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Can Hong Kong cover its next natural catastrophe?

Posted on Dec 01, 2012 by Sergio Ulloa ()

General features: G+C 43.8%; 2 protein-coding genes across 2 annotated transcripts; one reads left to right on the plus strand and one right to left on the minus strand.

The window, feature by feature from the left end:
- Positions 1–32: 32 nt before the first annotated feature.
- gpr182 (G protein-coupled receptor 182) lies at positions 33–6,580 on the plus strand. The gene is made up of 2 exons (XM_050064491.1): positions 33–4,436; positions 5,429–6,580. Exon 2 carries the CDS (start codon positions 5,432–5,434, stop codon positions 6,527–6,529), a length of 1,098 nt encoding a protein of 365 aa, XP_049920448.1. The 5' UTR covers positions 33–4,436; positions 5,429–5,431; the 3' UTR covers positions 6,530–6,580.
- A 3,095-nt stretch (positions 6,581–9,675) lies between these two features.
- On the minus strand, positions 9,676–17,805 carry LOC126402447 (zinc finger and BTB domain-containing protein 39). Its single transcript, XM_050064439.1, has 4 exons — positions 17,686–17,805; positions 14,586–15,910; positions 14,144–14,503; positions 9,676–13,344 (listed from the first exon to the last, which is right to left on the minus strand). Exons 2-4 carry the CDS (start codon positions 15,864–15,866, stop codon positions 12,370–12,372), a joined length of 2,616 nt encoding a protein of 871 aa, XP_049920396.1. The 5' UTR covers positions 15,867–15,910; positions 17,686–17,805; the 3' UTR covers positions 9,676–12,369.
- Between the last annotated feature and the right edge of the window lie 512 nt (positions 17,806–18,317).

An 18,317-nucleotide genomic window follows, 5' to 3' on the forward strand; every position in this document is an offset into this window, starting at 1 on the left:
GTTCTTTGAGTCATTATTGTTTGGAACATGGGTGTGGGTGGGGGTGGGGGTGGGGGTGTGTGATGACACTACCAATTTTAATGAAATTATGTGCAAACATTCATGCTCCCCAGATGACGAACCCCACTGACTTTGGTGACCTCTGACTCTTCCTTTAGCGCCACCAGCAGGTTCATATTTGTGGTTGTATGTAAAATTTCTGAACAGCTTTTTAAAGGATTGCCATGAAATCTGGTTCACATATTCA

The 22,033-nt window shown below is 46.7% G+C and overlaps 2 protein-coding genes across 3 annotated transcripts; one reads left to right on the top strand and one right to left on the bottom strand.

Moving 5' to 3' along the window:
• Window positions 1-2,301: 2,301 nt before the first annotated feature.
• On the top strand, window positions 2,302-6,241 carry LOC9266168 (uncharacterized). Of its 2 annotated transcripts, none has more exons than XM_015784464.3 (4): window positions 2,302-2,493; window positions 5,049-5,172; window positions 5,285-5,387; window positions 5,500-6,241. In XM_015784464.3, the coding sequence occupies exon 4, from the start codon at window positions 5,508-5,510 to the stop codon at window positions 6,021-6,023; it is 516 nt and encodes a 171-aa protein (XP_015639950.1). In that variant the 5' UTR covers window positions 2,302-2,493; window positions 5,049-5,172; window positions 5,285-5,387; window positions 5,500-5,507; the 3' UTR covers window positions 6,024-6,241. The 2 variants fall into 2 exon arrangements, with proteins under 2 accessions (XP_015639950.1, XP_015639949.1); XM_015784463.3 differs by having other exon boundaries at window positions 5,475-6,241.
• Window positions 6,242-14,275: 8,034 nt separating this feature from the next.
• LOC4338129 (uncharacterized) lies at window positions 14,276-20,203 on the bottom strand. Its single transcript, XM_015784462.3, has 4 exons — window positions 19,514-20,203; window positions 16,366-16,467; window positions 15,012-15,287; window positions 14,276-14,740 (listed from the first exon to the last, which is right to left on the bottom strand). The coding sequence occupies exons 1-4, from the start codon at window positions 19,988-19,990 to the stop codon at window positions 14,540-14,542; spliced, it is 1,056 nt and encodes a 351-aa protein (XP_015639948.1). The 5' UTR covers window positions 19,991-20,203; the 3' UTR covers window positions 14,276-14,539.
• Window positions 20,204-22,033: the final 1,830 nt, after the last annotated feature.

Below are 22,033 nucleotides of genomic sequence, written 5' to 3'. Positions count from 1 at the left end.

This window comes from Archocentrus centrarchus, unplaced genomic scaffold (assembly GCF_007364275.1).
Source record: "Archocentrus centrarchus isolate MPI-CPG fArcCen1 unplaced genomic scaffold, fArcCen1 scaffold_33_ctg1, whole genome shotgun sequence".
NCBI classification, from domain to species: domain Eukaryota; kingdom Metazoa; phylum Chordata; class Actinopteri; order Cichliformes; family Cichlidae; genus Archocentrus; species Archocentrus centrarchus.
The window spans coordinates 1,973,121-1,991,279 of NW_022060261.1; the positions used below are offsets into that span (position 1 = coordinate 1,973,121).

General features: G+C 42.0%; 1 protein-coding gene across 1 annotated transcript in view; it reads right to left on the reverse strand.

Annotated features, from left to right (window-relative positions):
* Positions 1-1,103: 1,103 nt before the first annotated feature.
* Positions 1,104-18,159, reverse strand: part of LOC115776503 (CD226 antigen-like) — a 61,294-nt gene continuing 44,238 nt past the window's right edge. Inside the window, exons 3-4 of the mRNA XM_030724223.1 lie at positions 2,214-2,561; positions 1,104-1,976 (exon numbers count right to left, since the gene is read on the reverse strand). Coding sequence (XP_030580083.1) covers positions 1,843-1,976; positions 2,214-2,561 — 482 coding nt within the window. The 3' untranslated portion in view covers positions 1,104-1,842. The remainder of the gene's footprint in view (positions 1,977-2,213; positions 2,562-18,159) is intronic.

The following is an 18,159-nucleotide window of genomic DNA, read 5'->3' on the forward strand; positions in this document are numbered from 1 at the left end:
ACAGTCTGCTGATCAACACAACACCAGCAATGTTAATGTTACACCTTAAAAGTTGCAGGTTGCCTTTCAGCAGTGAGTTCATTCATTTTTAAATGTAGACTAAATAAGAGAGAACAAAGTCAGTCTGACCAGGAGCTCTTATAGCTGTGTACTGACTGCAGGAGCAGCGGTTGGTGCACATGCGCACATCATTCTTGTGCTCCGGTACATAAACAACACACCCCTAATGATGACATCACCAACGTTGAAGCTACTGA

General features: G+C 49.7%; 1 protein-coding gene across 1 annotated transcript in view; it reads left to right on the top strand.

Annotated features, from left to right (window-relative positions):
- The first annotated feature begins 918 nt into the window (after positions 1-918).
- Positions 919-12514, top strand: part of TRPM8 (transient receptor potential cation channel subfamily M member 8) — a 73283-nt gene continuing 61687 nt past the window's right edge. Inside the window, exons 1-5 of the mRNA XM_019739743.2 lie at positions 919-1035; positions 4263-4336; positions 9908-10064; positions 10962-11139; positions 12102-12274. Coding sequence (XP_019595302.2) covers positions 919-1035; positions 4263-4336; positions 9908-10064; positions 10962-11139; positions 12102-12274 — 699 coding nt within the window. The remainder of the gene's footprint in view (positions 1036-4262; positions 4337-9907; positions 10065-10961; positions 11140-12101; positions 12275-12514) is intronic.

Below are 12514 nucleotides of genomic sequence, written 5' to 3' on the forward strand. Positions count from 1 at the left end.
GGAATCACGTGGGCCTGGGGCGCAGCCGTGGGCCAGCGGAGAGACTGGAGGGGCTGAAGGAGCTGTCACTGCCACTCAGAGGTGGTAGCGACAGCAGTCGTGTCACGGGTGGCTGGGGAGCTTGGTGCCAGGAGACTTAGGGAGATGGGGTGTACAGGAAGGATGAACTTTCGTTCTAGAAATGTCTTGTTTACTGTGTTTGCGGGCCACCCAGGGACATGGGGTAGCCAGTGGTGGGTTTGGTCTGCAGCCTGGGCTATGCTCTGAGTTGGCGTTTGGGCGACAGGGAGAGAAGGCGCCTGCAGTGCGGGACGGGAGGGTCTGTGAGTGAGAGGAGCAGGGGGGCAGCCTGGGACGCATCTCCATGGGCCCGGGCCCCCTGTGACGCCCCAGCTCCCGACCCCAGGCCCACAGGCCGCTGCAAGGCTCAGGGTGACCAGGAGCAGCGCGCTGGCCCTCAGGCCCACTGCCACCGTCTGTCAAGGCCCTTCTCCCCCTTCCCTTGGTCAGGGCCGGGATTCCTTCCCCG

Hong Kong's economic development over the last few decades has led to improved measures for dealing with natural disasters. With the installation of the Hong Kong Observatory in 1883, early storm warnings and procedures were gradually established to handle the region's seasonal typhoons. The numbered Signal System, 'T1, T3, T8 & T10', promoted public awareness of typhoons and arranged a platform to notify residents of each storm's potential severity. (When T8 is hoisted workers are released and encouraged to go home.) Now Hong Kong residents handle five or six typhoons annually, but there are growing concerns that many of them are severely underinsured for the long term effects of a natural catastrophe. Lloyd's, the British insurance market, is now suggesting that low levels of insurance in a country could result in the state having to cover losses sustained from natural catastrophes. To avoid this issue, they believe a 1 percent increase in insurance penetration could deliver a 13 percent reduction in uninsured losses within seventeen high growth countries that are dangerously exposed to the long-term costs of natural disasters. China, as the largest underinsured country, has an estimated $79.57bn shortfall according to Lloyd's, but out of all the high income economies (measured by GDP per capita) Hong Kong is the only one to make the list. Devastating effects to local communities from recent natural disasters like Superstorm Sandy in the US and severe flooding in the UK have left hundreds of victims reliant on their insurance for security. Hong Kong's 1999 typhoon York (only the twelfth typhoon number 10 signal hoisted since 1957) left 3 people dead and 500 injured, yet people still remain underinsured today. The relationship between insurance and disasters was further scrutinised this week, when over 300 flood alerts and warnings were raised in the UK as flood defences failed to control the heavy rain. The torrential weather left homes in chaos and future insurance policies in limbo. An agreement between the insurance industry and the UK government ensured that high-risk homes would be covered by insurance plans while nation-wide flood defences continued to be installed. The agreement will end in June 2013, and the Association of British Insurers says that if current talks fail to find a solution, premiums will rise and leave 200,000 homes without affordable insurance. Despite the Hong Kong government appointing the 'Insurance Authority' to 'encourage the provision of better services to the insuring public and [a] greater transparency in an insurer's operations', there are still questions as to whether Hong Kong citizens are financially prepared to absorb damage from similar catastrophes. With a reputation for good security, and regularly enforced fire and building regulations, the priority of home insurance for Hong Kong residents is low. Widespread reluctance to seek out insurance may have to do with an historical context. The Chinese have traditionally relied on their family for all levels of support; taking care of the elderly was the responsibility of the family and the system only worked by raising children as a form of insurance. This cycle secured resources, and ensured income would continue after retirement. With family structures changing however, that responsibility has gradually shifted away from society and moved towards more reliance on the government. Without the 'insurance' of a larger family, citizens are finding it increasingly difficult to receive sufficient care, or indeed 'cover' in case of accidents. These shifts have led the government to initiate schemes like the 'Emergency Relief Fund' that provide immediate financial assistance in case of natural disasters. The fund exists purely to combat critical needs however, and was never intended as a means of compensation. If disaster were to occur, some Hong Kong residents would have little provision to alleviate the financial consequences. Poor benefit schemes are not to blame either, as local and international insurance providers cover natural disasters fairly comprehensively. Most home insurance plans in the city cover damage from: fire, typhoon, explosion, burglary, flood, burst water pipes, landslides and other accidental losses. The costs of natural catastrophe damage increase worldwide every year, and the insurance shortfall for Hong Kong and several other countries will eventually affect jobs, homes and businesses. Government initiatives like the implementation of an 'Insurance Intermediaries Quality Assurance Scheme' in Hong Kong are essential, but Lloyd's is calling for governments to open up markets to private insurers, creating more space to underwrite risks. The insurance industry is also urged to take steps to better understand risks by developing new products and models in underinsured economies.
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